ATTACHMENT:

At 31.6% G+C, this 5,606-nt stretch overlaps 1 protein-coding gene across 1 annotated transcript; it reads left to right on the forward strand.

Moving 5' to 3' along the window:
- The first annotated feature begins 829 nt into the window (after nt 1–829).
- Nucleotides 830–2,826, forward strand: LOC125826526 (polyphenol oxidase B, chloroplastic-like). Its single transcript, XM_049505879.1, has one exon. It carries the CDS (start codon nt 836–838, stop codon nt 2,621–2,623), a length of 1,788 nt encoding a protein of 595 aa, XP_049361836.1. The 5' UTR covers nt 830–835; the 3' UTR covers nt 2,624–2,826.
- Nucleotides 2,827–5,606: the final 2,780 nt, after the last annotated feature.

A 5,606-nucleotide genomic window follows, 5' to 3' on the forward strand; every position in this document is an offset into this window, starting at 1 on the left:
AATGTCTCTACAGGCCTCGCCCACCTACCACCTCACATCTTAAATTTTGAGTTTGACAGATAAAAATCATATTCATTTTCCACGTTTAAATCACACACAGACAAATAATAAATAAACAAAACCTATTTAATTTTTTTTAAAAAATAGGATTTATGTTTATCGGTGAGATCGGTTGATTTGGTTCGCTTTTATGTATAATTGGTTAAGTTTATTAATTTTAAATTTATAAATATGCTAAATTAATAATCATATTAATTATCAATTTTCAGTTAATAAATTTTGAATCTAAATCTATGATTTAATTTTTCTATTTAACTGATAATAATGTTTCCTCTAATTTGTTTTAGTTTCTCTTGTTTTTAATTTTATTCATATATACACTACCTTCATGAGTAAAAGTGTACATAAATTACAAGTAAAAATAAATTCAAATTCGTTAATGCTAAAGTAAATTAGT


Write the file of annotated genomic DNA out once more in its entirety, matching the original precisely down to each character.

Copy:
At 31.6% G+C, this 5,606-nt stretch overlaps 1 protein-coding gene across 1 annotated transcript; it reads left to right on the forward strand.

Moving 5' to 3' along the window:
- The first annotated feature begins 829 nt into the window (after nt 1–829).
- Nucleotides 830–2,826, forward strand: LOC125826526 (polyphenol oxidase B, chloroplastic-like). Its single transcript, XM_049505879.1, has one exon. It carries the CDS (start codon nt 836–838, stop codon nt 2,621–2,623), a length of 1,788 nt encoding a protein of 595 aa, XP_049361836.1. The 5' UTR covers nt 830–835; the 3' UTR covers nt 2,624–2,826.
- Nucleotides 2,827–5,606: the final 2,780 nt, after the last annotated feature.

A 5,606-nucleotide genomic window follows, 5' to 3' on the forward strand; every position in this document is an offset into this window, starting at 1 on the left:
AATGTCTCTACAGGCCTCGCCCACCTACCACCTCACATCTTAAATTTTGAGTTTGACAGATAAAAATCATATTCATTTTCCACGTTTAAATCACACACAGACAAATAATAAATAAACAAAACCTATTTAATTTTTTTTAAAAAATAGGATTTATGTTTATCGGTGAGATCGGTTGATTTGGTTCGCTTTTATGTATAATTGGTTAAGTTTATTAATTTTAAATTTATAAATATGCTAAATTAATAATCATATTAATTATCAATTTTCAGTTAATAAATTTTGAATCTAAATCTATGATTTAATTTTTCTATTTAACTGATAATAATGTTTCCTCTAATTTGTTTTAGTTTCTCTTGTTTTTAATTTTATTCATATATACACTACCTTCATGAGTAAAAGTGTACATAAATTACAAGTAAAAATAAATTCAAATTCGTTAATGCTAAAGTAAATTAGT